“Sorceress! Heretic! Devil’s Consort! Witch!” accused the crowd.
With her head down as the people standing around hurled curses and insults, Ainslee tried to steady the rhythm of her heart. The tightness in her chest was beginning to make her faint, fear of her condemnation increasing at the unpredictability of the mob.
Dressed only in her night-clothes, having fallen to her knees as the village folk pushed and pulled at her, she was shoved to the resident parish.
Christianity was new to her village and those whom lived on the outskirts, like her and her clan they were not open to the idea of this one god. Though a crude building made like most of the thatch and moss houses, the parish was like walking into Rome with its golden crosses and foul incense.
The priest, Father Paddrig, was a portly man with rotten teeth, breath that would send a fiend fleeing, and had the presence of the Bog Man himself. He was sent from Ireland to redeem the masses in this heathen countryside, whether they required it or not.
Most of the village was too afraid to tell him that wasn’t their way, for he had threatened hellfire down upon them if they weren’t willing to convert. The gods they worshipped were all about nature and love. Hellfire was the last thing they wanted to mess with, though they had not the slightest idea of what it even was.
As Ainslee gained her footing the rioters forced her back to her knees. Bloodied and bruised she crawled toward the prayer benches, seeking refuge. Before she was abducted from the pond below her own thatch and moss abode, she had blessed and kissed her two little boys to sleep.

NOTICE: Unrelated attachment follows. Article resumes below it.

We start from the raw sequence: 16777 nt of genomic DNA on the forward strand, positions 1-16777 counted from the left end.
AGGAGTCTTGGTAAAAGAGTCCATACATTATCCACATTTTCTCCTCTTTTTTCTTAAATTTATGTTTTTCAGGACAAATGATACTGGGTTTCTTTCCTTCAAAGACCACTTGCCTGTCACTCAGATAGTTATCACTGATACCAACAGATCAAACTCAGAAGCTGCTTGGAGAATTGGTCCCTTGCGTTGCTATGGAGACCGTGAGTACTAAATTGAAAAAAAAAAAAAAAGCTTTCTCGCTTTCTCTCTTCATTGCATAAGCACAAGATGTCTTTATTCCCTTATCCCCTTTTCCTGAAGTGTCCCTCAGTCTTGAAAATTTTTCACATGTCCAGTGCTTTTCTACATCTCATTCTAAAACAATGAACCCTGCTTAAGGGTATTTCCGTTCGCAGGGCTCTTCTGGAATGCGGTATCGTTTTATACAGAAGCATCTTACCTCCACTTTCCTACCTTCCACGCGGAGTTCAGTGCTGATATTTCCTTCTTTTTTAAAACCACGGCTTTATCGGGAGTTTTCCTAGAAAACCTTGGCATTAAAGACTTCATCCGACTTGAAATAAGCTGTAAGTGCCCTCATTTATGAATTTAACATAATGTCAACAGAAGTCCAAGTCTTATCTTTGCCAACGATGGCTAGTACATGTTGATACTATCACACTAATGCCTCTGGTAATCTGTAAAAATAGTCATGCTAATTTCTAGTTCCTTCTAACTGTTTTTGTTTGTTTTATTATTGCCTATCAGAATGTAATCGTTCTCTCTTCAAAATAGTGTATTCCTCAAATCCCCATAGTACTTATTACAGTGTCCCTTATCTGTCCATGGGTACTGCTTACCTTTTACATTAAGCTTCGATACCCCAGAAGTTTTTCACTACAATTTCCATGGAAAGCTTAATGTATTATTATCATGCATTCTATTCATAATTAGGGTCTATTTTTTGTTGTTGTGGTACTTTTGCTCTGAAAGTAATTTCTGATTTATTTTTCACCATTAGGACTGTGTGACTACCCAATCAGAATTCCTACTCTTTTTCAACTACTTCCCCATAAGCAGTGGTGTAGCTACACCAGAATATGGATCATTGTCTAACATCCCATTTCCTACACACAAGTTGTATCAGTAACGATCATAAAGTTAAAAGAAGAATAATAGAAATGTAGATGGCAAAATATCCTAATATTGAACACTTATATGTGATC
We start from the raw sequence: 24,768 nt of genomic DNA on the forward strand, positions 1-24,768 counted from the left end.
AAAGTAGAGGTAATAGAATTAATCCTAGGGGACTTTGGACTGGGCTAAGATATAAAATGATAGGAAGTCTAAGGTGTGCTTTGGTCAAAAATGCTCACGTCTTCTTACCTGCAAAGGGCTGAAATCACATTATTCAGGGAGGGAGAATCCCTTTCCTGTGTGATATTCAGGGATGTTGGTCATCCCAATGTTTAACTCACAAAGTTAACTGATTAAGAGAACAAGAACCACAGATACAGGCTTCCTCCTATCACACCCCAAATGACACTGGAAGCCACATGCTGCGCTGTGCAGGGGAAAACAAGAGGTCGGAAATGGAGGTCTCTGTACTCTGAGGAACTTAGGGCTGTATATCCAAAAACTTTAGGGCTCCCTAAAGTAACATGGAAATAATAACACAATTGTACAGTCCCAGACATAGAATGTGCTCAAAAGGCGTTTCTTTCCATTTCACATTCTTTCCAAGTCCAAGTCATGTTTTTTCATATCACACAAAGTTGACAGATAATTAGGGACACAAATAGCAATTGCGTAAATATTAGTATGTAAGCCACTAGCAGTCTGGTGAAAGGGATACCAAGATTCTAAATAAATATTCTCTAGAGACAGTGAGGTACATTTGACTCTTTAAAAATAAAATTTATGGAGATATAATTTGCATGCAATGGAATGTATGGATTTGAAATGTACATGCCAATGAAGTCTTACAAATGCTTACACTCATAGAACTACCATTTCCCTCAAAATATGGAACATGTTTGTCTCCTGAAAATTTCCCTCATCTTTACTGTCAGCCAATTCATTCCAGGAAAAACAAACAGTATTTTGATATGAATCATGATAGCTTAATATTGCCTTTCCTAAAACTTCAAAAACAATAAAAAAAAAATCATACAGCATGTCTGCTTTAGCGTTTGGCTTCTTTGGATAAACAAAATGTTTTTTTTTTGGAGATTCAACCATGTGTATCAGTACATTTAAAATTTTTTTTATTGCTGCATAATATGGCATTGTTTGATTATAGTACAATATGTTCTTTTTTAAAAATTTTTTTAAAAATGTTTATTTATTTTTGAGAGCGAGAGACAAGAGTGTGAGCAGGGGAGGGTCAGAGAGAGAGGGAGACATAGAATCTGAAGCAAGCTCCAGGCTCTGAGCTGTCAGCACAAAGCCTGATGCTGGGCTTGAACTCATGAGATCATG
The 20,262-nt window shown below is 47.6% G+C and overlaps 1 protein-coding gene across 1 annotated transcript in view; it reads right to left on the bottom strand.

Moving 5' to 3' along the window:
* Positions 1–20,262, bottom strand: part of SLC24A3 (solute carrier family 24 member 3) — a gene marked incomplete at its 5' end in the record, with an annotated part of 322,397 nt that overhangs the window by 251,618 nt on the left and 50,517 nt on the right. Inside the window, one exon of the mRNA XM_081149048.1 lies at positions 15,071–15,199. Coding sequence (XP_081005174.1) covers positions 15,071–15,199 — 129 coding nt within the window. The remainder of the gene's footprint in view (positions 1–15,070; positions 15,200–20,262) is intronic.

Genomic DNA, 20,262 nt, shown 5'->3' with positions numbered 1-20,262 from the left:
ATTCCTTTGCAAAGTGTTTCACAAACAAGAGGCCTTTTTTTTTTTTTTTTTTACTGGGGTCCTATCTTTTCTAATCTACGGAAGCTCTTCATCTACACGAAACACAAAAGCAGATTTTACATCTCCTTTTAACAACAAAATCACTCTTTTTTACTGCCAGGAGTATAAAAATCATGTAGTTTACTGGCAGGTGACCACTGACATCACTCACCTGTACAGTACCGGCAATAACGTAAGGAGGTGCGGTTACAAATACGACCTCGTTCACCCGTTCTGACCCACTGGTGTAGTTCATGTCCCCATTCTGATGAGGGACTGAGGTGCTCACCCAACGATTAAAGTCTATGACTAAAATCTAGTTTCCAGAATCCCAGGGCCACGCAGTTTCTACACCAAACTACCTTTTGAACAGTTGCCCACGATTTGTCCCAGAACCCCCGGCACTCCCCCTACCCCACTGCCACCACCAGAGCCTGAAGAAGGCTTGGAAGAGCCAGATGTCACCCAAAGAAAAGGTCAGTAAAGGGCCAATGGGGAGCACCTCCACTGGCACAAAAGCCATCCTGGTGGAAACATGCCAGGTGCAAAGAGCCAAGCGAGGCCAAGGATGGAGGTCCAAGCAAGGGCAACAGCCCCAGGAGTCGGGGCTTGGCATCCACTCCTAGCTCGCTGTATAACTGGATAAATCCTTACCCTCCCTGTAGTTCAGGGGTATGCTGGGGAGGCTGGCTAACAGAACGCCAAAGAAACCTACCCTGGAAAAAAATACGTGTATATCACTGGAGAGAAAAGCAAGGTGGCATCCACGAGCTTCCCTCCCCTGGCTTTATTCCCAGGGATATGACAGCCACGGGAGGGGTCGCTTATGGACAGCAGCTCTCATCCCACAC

“Bring her forward, bring me the Whore of Babylon!” shouted Fr. Paddrig.
Hands rushed to seize her upper arms. Stunned at the intense pressure of the hold, she struggled and scratched. Ainslee knew it would make it worse, but in her heart she had reason to fight.
Her fatherless sons were bastards to the villagers and the church, yet beloved to her clan. While she carried both of her boys, going to the village to trade goods was difficult. She was called names for they knew she had no husband. Some would refuse her altogether. Niall was the oldest at seven years, and Bowie only five.
At seven her Niall was broad of shoulder, thin in the waist and hips, hair like a highland bull. His mouth was smart but only to those who warranted it. His mind like a sponge soaking up everything around him. Fearless to a fault he was her champion.
Bowie was her little lover. Arms always outstretched to claim her neck; he would smother her in butterfly kisses. Bowie had a pucker that would eventually drive the lasses wild, with eyelashes they would swoon over. He had the look of mischief with a hint of innocence that kept you guessing at which you would get. His tawny hair, big blue eyes, and crooked grin got him out of trouble more than she could count.
They were her heart, her world. She knew she would never see them grow to be the men she had taught them to be. They would never get to see the pride in her eyes as they took their wives in handfasting, had their bairn, or made lives for themselves. She would never get to introduce them to the man reputed as their father.
She told them stories of how they met, fell in love, and brought them into the world. Oh how she wished they could know their father, but it had to be this way for all their protection. She would be the village heretic, the devil’s consort, or even the Whore of Babylon, for all of them.
Their secret would die with her. She would not allow the village to harm what was hers, and what she loved, because of their ignorance of what has been for hundreds of years.